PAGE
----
Chicken Squat

BornFelder

In the Brooder
Jun 7, 2020
9
25
18
Hobart, Tasmania, Australia
Hi all,

I am curious about this chicken squat thing.

I have read about it on various forums, and have witnessed it first hand amongst my flock in one of my ISA Browns and One of my Australorps.

Everywhere I have read about it suggest it is demonstrated by Pullets that are at POL and that egg production is imminent, but I am curious as to whether it continues throughout the life of the chicken or if it is evident in Pullets only?

I have two chickens laying of my 8 but am unsure which 2! I'm assuming that those that are squatting are the ones laying -- unless they're about to start (which they are long overdue to!)

I would assume the squatting continues as long as the chicken is laying as it is a submission reflex related to breeding, but I stand to be corrected!


Thanks in advance for any information!

Dan
 

rosemarythyme

Scarborough Fair
Premium Feather Member
Jul 3, 2016
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It's a submissive posture, but often pullets that are about to start laying will squat as if to signal maturity. Hens coming back into lay after molt may also do so. Some people say none of their birds will squat, others get a lot of them to squat. Because I actively encourage it all my birds have squatted for me at point of lay, and before starting back up after winter molt, and that's with a variety of breeds. I currently have 2 non laying hens and neither squats any longer.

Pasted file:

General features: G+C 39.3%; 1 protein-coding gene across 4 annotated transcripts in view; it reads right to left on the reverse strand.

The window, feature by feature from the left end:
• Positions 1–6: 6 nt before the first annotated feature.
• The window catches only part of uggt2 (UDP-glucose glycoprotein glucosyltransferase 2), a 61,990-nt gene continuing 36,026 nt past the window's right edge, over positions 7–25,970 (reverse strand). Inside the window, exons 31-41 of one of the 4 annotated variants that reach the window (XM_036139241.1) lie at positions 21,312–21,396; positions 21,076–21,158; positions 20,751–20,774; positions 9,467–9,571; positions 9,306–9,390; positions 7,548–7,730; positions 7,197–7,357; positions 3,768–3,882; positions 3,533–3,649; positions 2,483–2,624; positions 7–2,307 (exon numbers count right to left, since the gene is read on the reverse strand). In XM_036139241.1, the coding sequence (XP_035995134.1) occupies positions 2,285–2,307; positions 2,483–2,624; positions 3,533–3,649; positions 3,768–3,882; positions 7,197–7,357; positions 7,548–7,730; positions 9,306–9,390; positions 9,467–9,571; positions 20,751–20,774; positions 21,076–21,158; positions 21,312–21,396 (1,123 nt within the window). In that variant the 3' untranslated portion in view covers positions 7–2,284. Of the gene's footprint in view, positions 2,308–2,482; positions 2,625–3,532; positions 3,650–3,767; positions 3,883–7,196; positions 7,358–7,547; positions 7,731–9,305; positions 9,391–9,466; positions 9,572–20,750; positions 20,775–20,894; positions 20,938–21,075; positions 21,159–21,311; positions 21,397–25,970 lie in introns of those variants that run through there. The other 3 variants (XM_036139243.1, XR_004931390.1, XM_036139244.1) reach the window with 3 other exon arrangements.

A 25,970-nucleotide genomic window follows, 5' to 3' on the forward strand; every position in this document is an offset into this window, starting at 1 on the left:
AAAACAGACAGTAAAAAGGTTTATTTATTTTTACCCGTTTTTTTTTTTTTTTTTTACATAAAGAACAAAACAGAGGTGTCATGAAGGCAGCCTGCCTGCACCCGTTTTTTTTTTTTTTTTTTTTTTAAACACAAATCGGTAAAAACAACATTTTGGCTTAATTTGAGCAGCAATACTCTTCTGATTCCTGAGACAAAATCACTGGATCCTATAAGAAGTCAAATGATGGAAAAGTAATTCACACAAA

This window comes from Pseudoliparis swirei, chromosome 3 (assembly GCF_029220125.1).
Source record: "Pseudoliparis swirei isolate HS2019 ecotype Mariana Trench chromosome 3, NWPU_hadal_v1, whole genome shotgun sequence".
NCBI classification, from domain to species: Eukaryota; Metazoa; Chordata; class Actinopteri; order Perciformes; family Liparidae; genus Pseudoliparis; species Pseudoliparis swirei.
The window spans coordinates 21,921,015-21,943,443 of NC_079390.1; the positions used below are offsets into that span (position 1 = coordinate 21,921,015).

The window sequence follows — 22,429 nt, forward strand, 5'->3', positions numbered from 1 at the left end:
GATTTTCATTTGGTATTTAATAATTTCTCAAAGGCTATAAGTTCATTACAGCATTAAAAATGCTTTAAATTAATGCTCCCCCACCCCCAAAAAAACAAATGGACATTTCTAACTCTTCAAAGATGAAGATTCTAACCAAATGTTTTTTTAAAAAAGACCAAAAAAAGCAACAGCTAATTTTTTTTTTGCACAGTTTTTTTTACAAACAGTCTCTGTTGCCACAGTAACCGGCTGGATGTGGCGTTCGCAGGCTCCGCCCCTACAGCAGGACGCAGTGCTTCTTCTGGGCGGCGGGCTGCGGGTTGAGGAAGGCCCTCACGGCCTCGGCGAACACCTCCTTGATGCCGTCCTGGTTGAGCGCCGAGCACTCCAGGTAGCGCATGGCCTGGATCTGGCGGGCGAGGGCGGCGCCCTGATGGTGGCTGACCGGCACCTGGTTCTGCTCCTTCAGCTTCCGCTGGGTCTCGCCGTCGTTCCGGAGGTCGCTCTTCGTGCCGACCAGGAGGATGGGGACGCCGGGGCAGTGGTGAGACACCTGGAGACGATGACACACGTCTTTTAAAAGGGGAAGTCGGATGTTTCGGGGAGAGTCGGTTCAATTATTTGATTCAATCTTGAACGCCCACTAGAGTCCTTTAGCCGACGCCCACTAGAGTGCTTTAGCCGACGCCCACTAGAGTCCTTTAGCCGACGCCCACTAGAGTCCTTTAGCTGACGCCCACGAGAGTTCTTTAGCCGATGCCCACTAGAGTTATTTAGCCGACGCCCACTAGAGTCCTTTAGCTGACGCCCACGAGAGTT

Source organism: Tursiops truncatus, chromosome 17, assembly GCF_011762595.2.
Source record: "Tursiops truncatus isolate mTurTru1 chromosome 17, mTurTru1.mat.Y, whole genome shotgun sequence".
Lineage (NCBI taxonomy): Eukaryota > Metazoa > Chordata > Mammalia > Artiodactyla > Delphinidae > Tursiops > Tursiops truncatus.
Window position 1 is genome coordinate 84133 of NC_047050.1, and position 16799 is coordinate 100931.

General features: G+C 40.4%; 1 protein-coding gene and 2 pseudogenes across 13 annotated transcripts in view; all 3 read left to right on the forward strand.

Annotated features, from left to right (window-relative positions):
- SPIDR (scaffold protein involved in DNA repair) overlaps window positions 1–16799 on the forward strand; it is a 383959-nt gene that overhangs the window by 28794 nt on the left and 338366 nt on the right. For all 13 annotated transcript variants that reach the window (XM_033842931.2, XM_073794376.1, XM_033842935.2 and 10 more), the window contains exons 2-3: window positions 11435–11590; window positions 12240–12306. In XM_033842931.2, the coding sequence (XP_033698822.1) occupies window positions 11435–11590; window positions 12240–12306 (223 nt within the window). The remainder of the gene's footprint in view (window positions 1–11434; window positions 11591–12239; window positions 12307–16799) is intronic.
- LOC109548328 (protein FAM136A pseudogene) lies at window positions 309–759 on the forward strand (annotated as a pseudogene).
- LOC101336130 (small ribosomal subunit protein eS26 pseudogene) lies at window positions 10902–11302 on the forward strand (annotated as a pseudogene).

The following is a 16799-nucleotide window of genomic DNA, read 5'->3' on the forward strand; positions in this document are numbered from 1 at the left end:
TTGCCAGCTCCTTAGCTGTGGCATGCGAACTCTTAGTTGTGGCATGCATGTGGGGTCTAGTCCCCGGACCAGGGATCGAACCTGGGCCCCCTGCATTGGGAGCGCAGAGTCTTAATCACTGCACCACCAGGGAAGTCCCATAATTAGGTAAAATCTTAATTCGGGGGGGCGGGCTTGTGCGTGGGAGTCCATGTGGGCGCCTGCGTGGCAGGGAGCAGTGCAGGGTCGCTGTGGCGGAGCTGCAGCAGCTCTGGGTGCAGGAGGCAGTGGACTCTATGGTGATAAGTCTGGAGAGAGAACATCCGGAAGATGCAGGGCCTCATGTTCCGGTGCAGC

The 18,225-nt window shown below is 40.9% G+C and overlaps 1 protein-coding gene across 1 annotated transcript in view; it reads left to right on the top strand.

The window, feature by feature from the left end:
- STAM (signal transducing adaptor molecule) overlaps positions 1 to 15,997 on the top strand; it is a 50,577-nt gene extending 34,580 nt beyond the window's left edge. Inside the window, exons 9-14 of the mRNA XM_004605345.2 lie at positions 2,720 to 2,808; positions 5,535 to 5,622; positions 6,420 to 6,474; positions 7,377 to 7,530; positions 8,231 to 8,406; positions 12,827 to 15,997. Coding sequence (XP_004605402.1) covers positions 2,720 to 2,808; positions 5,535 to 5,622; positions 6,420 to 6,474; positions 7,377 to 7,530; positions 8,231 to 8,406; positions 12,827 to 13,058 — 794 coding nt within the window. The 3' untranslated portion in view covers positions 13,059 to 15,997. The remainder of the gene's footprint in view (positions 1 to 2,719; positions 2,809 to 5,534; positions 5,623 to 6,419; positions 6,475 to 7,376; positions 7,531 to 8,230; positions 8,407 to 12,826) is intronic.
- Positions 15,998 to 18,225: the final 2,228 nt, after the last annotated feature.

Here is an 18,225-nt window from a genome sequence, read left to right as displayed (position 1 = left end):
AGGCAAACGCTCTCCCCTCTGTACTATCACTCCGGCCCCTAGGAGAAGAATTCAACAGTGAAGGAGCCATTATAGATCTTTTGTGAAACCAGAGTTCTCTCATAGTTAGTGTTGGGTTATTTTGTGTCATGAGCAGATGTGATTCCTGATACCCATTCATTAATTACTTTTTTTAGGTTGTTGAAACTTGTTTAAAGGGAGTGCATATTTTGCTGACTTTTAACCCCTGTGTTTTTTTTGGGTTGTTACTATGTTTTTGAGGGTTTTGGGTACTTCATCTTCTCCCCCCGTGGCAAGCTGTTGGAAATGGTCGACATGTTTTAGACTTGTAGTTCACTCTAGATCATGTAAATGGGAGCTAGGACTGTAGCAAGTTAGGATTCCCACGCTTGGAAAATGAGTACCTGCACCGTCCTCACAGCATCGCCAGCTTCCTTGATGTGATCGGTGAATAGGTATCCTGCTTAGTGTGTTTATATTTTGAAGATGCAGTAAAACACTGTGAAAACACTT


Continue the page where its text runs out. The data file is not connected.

rosemarythyme

Scarborough Fair
Premium Feather Member
Jul 3, 2016
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My birds all lay 7-14 days after onset of squatting. I regularly test pullets and post molt hens for a squat by simply reaching out for their backs/base of tail once their combs start reddening and plumping up.
 
Jan 14, 2020
1
2
8
When I got my 6 pullets they were all afraid of me for months. Around their laying age, all of a sudden they started squatting when I walked up to them and their demeanor toward me changed completely. Seemingly overnight, I could walk up to them and pick them up while they were squatting down. Seems to me like it is a sign of laying maturity but also submissiveness as they have all continued to do it when I walk up to them. I was so happy they were not afraid of me anymore because for a minute there I hd begun to regret not starting out with baby chicks.
 

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